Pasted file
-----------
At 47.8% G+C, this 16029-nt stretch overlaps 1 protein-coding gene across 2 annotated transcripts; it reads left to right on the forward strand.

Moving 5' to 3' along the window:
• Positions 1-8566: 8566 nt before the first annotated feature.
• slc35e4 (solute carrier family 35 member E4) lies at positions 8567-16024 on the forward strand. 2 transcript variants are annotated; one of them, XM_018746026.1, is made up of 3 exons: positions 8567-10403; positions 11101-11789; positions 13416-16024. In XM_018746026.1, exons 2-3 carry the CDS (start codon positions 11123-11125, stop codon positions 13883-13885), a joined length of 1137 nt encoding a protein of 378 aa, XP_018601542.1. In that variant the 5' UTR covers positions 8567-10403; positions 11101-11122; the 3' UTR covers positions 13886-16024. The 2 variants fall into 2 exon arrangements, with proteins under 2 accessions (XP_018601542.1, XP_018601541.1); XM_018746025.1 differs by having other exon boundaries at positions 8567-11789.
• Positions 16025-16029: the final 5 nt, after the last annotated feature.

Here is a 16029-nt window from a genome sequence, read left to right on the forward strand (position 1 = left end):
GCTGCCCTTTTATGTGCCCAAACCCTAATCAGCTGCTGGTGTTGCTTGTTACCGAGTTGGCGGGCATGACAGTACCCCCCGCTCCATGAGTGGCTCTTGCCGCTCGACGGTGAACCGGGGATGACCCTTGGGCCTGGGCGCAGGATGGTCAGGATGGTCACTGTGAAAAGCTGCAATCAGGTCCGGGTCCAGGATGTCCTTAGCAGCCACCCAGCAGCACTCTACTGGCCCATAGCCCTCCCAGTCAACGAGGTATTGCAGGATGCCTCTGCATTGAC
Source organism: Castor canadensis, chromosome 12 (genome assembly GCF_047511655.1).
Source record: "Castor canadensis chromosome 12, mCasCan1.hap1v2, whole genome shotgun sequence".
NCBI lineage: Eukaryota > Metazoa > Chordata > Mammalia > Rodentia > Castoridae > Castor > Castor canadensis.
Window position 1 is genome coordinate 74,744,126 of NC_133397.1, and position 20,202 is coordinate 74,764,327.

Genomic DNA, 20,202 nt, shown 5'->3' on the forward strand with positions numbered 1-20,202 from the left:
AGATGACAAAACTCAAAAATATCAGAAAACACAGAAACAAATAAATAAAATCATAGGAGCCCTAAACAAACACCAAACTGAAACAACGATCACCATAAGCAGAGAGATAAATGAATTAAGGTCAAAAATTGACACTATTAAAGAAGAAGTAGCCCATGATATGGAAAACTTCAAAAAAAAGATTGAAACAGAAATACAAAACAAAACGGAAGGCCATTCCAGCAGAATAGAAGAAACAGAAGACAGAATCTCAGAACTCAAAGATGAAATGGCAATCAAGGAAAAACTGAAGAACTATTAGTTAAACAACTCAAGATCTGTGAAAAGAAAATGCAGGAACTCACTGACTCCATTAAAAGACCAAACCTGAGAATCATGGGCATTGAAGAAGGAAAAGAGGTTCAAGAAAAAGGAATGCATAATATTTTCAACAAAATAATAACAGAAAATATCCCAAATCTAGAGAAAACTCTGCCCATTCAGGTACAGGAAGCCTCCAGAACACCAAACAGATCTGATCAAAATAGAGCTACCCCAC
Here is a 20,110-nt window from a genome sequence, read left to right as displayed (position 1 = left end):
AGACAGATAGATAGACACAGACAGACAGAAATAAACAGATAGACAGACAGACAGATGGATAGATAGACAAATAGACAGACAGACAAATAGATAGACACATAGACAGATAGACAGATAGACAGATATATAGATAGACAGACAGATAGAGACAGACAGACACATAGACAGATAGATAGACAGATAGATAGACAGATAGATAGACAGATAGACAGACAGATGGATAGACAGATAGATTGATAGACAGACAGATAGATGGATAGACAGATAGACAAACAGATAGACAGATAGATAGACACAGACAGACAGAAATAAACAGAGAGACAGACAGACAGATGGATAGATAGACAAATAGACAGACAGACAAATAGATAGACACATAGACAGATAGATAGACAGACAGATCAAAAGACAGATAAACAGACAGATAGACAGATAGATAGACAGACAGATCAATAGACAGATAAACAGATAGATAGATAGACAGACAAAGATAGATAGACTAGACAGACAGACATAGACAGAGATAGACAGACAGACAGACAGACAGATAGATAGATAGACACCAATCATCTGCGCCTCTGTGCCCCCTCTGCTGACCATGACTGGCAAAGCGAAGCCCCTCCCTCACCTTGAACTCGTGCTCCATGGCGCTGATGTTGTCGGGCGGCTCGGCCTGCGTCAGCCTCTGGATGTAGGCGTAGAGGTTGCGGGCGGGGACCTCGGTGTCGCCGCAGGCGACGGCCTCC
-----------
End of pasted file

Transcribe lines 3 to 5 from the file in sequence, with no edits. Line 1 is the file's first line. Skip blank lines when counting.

• Positions 1-8566: 8566 nt before the first annotated feature.
• slc35e4 (solute carrier family 35 member E4) lies at positions 8567-16024 on the forward strand. 2 transcript variants are annotated; one of them, XM_018746026.1, is made up of 3 exons: positions 8567-10403; positions 11101-11789; positions 13416-16024. In XM_018746026.1, exons 2-3 carry the CDS (start codon positions 11123-11125, stop codon positions 13883-13885), a joined length of 1137 nt encoding a protein of 378 aa, XP_018601542.1. In that variant the 5' UTR covers positions 8567-10403; positions 11101-11122; the 3' UTR covers positions 13886-16024. The 2 variants fall into 2 exon arrangements, with proteins under 2 accessions (XP_018601542.1, XP_018601541.1); XM_018746025.1 differs by having other exon boundaries at positions 8567-11789.
• Positions 16025-16029: the final 5 nt, after the last annotated feature.